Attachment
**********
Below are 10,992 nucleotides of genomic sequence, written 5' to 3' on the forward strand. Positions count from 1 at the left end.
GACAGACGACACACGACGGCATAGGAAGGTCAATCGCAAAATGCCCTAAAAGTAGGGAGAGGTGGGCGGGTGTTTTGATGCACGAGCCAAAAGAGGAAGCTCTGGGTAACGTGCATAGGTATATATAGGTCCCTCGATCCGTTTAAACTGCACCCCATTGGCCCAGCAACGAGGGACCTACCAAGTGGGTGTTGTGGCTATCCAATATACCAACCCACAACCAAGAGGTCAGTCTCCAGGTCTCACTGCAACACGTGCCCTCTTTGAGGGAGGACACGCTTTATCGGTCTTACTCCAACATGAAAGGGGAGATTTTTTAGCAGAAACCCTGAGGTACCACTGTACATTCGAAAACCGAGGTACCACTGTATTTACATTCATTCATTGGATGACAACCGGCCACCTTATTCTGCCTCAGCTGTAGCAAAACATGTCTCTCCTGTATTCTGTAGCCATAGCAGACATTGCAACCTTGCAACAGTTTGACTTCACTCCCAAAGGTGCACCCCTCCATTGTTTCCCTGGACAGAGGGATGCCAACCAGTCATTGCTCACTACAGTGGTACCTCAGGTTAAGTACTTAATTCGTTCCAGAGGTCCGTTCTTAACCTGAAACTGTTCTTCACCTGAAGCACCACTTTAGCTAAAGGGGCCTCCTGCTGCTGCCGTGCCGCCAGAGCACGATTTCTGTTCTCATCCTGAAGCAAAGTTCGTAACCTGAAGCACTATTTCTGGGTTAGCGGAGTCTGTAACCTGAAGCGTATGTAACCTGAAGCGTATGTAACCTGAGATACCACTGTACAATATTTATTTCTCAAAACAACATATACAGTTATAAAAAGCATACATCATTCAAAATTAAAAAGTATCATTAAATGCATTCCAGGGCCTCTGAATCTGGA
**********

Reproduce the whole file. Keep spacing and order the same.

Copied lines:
Below are 10,992 nucleotides of genomic sequence, written 5' to 3' on the forward strand. Positions count from 1 at the left end.
GACAGACGACACACGACGGCATAGGAAGGTCAATCGCAAAATGCCCTAAAAGTAGGGAGAGGTGGGCGGGTGTTTTGATGCACGAGCCAAAAGAGGAAGCTCTGGGTAACGTGCATAGGTATATATAGGTCCCTCGATCCGTTTAAACTGCACCCCATTGGCCCAGCAACGAGGGACCTACCAAGTGGGTGTTGTGGCTATCCAATATACCAACCCACAACCAAGAGGTCAGTCTCCAGGTCTCACTGCAACACGTGCCCTCTTTGAGGGAGGACACGCTTTATCGGTCTTACTCCAACATGAAAGGGGAGATTTTTTAGCAGAAACCCTGAGGTACCACTGTACATTCGAAAACCGAGGTACCACTGTATTTACATTCATTCATTGGATGACAACCGGCCACCTTATTCTGCCTCAGCTGTAGCAAAACATGTCTCTCCTGTATTCTGTAGCCATAGCAGACATTGCAACCTTGCAACAGTTTGACTTCACTCCCAAAGGTGCACCCCTCCATTGTTTCCCTGGACAGAGGGATGCCAACCAGTCATTGCTCACTACAGTGGTACCTCAGGTTAAGTACTTAATTCGTTCCAGAGGTCCGTTCTTAACCTGAAACTGTTCTTCACCTGAAGCACCACTTTAGCTAAAGGGGCCTCCTGCTGCTGCCGTGCCGCCAGAGCACGATTTCTGTTCTCATCCTGAAGCAAAGTTCGTAACCTGAAGCACTATTTCTGGGTTAGCGGAGTCTGTAACCTGAAGCGTATGTAACCTGAAGCGTATGTAACCTGAGATACCACTGTACAATATTTATTTCTCAAAACAACATATACAGTTATAAAAAGCATACATCATTCAAAATTAAAAAGTATCATTAAATGCATTCCAGGGCCTCTGAATCTGGA